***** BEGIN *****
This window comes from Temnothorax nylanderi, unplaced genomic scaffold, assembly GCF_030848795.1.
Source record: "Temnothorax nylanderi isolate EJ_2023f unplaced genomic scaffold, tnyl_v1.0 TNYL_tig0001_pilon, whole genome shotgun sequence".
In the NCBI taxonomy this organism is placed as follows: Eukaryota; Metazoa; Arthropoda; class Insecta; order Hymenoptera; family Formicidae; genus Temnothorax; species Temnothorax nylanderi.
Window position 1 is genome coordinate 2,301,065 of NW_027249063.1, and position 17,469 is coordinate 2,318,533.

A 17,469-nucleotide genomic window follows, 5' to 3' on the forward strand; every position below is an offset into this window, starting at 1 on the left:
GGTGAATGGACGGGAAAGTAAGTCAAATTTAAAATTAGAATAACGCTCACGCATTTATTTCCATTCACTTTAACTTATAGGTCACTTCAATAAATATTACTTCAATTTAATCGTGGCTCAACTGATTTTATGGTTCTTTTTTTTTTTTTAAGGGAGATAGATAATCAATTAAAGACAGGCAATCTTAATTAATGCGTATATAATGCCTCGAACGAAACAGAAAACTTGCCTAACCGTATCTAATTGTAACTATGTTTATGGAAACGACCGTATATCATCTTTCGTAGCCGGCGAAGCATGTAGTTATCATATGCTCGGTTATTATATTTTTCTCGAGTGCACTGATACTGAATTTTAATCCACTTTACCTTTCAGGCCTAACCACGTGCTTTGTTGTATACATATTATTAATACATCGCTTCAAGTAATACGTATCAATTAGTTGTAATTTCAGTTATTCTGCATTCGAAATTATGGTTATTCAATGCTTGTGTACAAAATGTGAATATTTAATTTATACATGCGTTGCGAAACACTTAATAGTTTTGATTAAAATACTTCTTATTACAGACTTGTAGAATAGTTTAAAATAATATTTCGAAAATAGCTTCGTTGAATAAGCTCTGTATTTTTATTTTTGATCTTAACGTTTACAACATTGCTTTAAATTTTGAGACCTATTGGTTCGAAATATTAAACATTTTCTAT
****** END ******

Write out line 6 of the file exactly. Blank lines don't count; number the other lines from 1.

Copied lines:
GGTGAATGGACGGGAAAGTAAGTCAAATTTAAAATTAGAATAACGCTCACGCATTTATTTCCATTCACTTTAACTTATAGGTCACTTCAATAAATATTACTTCAATTTAATCGTGGCTCAACTGATTTTATGGTTCTTTTTTTTTTTTTAAGGGAGATAGATAATCAATTAAAGACAGGCAATCTTAATTAATGCGTATATAATGCCTCGAACGAAACAGAAAACTTGCCTAACCGTATCTAATTGTAACTATGTTTATGGAAACGACCGTATATCATCTTTCGTAGCCGGCGAAGCATGTAGTTATCATATGCTCGGTTATTATATTTTTCTCGAGTGCACTGATACTGAATTTTAATCCACTTTACCTTTCAGGCCTAACCACGTGCTTTGTTGTATACATATTATTAATACATCGCTTCAAGTAATACGTATCAATTAGTTGTAATTTCAGTTATTCTGCATTCGAAATTATGGTTATTCAATGCTTGTGTACAAAATGTGAATATTTAATTTATACATGCGTTGCGAAACACTTAATAGTTTTGATTAAAATACTTCTTATTACAGACTTGTAGAATAGTTTAAAATAATATTTCGAAAATAGCTTCGTTGAATAAGCTCTGTATTTTTATTTTTGATCTTAACGTTTACAACATTGCTTTAAATTTTGAGACCTATTGGTTCGAAATATTAAACATTTTCTAT